Phishing as a way of pilfering private consumer information has become a major security concern. What started as fraudulent e-mail requesting personal information has morphed into sophisticated phony eBay transactions and fake online bill-pay opportunities.
Consumer fears, combined with the sometimes-involved process of automating electronic bill payment through a legitimate bank Web site, have opened a door for firms such as Striata North America, an e-billing vendor headquartered in New York. The firms claim that e-billing — the transmission of creditor statements as e-mail attachments — solves security problems and simplifies registration for online bill presentment and payment.
Safer and Easier
“Phishing is me sending you a link to Citibank information, and you go to that Web site and give me personal information and it isn’t Citibank,” said Barrie Arnold, strategic adviser to Striata.
“E-mail really bridges the gap between expensive paper billing and the inconvenience of online billing, which requires customers to click a link and visit a Web site to view their bills,” he said. Customers with slow dial-up Internet connections can take part in this wave of innovation, as can those who feel comfortable with e-mail but not with other functions available through their desktop PCs.
Statements, Arnold explained, are delivered as e-mail attachments. Wary consumers can print them out and mail them with paper checks if they please, or they can pay them online after entering the same user name and password that accesses their checking accounts.
Arnold claims that billers can save US$3.5 million to $4 million per year moving their statements to an electronic-only format.
Consolidated Edison, the energy conglomerate in the Northeast United States, achieved penetration of less than 1 percent with online billing and more than 15 percent with e-billing, Arnold reported. “Companies are never going achieve 100 percent e-billing adoption,” Striata’s Arnold said. “But for every additional customer that signs up, they will be making considerable savings, especially with postage going up to 42 cents in June.”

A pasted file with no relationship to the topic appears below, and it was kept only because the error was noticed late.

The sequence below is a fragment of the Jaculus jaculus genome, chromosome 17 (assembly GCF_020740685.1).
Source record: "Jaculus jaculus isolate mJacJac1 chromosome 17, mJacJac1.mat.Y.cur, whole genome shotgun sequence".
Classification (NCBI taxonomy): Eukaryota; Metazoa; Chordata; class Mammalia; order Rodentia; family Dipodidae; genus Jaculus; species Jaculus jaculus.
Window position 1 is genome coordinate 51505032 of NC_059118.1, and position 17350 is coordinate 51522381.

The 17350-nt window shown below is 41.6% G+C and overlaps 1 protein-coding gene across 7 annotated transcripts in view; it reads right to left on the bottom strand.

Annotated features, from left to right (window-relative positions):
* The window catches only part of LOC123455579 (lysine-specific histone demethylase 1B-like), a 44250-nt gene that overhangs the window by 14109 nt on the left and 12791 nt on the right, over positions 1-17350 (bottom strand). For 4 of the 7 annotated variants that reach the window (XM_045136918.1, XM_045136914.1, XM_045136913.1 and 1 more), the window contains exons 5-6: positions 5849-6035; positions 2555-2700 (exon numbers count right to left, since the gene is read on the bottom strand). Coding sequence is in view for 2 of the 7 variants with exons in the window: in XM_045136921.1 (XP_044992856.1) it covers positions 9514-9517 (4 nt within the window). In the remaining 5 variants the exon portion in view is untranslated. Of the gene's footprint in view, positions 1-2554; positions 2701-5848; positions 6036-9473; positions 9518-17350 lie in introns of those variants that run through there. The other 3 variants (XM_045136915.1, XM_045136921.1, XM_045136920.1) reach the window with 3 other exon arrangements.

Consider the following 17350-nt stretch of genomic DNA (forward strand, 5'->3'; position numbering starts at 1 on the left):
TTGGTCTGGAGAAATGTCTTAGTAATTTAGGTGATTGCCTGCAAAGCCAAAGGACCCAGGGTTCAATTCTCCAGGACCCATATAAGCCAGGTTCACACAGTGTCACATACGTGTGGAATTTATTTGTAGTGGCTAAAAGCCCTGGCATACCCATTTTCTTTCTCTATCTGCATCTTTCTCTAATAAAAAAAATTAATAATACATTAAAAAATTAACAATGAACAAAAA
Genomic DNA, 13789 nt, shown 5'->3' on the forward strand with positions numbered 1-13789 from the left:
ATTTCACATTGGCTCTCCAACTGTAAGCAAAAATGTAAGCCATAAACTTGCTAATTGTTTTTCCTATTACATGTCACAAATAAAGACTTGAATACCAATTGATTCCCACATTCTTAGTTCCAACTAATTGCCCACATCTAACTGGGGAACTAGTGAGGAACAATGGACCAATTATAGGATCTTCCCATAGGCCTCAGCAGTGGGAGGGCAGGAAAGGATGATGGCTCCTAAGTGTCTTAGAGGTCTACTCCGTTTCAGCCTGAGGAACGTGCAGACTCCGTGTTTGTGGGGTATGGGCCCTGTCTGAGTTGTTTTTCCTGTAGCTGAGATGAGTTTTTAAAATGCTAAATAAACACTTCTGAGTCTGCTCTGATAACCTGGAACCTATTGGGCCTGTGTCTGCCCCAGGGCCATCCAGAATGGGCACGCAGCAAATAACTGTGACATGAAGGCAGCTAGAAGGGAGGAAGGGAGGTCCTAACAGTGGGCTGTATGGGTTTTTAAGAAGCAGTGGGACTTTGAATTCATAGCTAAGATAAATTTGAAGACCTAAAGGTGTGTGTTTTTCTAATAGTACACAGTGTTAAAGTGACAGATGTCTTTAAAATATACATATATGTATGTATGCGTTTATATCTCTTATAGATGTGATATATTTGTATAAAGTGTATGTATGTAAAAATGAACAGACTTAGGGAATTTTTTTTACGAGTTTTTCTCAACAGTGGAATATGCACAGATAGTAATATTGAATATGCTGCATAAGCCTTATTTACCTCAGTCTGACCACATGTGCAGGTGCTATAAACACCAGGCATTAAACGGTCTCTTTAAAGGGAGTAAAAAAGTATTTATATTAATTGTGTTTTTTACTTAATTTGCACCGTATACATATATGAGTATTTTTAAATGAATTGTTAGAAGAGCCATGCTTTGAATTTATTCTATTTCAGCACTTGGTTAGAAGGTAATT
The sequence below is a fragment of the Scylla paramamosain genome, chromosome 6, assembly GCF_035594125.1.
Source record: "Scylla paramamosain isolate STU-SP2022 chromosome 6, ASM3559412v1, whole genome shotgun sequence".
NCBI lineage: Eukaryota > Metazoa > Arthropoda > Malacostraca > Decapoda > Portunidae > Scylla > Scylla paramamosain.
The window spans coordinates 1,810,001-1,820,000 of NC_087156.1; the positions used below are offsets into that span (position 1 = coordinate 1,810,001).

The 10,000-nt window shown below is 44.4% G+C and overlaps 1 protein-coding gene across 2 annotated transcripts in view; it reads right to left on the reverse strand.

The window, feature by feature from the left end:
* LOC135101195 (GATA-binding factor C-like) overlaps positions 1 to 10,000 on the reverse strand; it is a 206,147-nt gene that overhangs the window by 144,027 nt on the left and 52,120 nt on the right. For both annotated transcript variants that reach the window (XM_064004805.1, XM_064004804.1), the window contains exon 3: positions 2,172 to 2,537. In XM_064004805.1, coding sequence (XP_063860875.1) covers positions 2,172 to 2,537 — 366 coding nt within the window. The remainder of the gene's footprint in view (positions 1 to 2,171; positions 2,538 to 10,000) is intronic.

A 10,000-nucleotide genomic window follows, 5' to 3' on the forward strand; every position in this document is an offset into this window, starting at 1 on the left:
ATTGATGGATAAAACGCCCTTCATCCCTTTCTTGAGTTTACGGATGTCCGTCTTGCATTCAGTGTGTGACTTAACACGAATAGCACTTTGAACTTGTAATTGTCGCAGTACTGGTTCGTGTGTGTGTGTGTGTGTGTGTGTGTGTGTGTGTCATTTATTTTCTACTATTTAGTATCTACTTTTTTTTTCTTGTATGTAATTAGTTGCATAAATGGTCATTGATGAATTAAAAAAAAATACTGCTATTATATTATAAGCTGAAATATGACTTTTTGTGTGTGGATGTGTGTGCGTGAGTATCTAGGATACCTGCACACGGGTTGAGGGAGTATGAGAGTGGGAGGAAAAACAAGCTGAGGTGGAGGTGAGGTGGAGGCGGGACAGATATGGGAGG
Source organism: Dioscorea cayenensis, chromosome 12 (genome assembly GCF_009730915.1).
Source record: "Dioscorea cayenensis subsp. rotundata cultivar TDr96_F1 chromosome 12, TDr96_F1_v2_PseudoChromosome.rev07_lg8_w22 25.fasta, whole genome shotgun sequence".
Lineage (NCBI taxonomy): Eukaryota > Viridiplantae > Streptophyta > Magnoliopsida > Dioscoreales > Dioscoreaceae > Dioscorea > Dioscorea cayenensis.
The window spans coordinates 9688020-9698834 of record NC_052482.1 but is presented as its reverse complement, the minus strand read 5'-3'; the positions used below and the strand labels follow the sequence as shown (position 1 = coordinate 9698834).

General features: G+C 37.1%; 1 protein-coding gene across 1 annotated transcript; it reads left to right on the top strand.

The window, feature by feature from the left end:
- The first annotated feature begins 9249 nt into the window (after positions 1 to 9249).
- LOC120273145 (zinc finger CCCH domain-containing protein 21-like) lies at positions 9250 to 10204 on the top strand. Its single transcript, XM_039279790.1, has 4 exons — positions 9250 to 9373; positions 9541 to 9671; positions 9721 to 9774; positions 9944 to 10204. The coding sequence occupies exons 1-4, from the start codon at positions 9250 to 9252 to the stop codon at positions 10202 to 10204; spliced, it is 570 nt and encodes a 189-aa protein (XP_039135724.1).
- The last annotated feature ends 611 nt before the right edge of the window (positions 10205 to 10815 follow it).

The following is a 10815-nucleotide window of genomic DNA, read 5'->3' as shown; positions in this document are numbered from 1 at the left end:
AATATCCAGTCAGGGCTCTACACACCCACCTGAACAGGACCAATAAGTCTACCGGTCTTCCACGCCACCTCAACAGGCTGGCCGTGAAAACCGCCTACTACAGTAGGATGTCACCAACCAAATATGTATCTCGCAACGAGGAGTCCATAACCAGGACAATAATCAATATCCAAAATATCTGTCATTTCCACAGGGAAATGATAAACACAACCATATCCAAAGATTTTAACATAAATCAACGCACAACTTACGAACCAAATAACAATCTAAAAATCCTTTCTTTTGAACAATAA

If those savings aren’t attractive enough, Arnold also calls attention to marketing opportunities.
E-billing offers creditors the opportunity to send customized sales messages to recipients cost-effectively. Even messages sent to large segments of a utility company’s database, for instance, can appear personalized for the recipient.
“Companies are able to use business rules to personalize every aspect of their communication,” he said. “This includes highly targeted offers, rather than generic bill stuffers that no one ever reads.
“Companies can also conduct surveys [and] send out newsletters or service-change notifications,” he added.
But there are doubters. Jean Ann Fox, director of consumer affairs for the Consumer Federation of America in Washington, D.C., told CRM Buyer that consumers won’t necessarily trust e-mailed bills any more than they trust the more familiar online kind.
“People are so worried about spam,” she said. “How do e-billers guarantee that the e-mail isn’t filtered out by the consumer’s e-mail provider?
“I know the U.S. Postal Service isn’t foolproof,” she continued. But consumer perception if not actual fact today lends less credibility to e-mailed communications than to snail-mailed ones. And U.S. consumers have no experience with e-mailed bills.
“Everything else being equal, you have to have some basic consumer confidence before you can apply a widespread technology to a new purpose like e-billing,” she said. Right now, consumers have no reason to think that e-billing is more secure than online billing through creditor or bank Web sites. E-bills are not as reliable as paper statements for the simple reason that consumers aren’t familiar with them.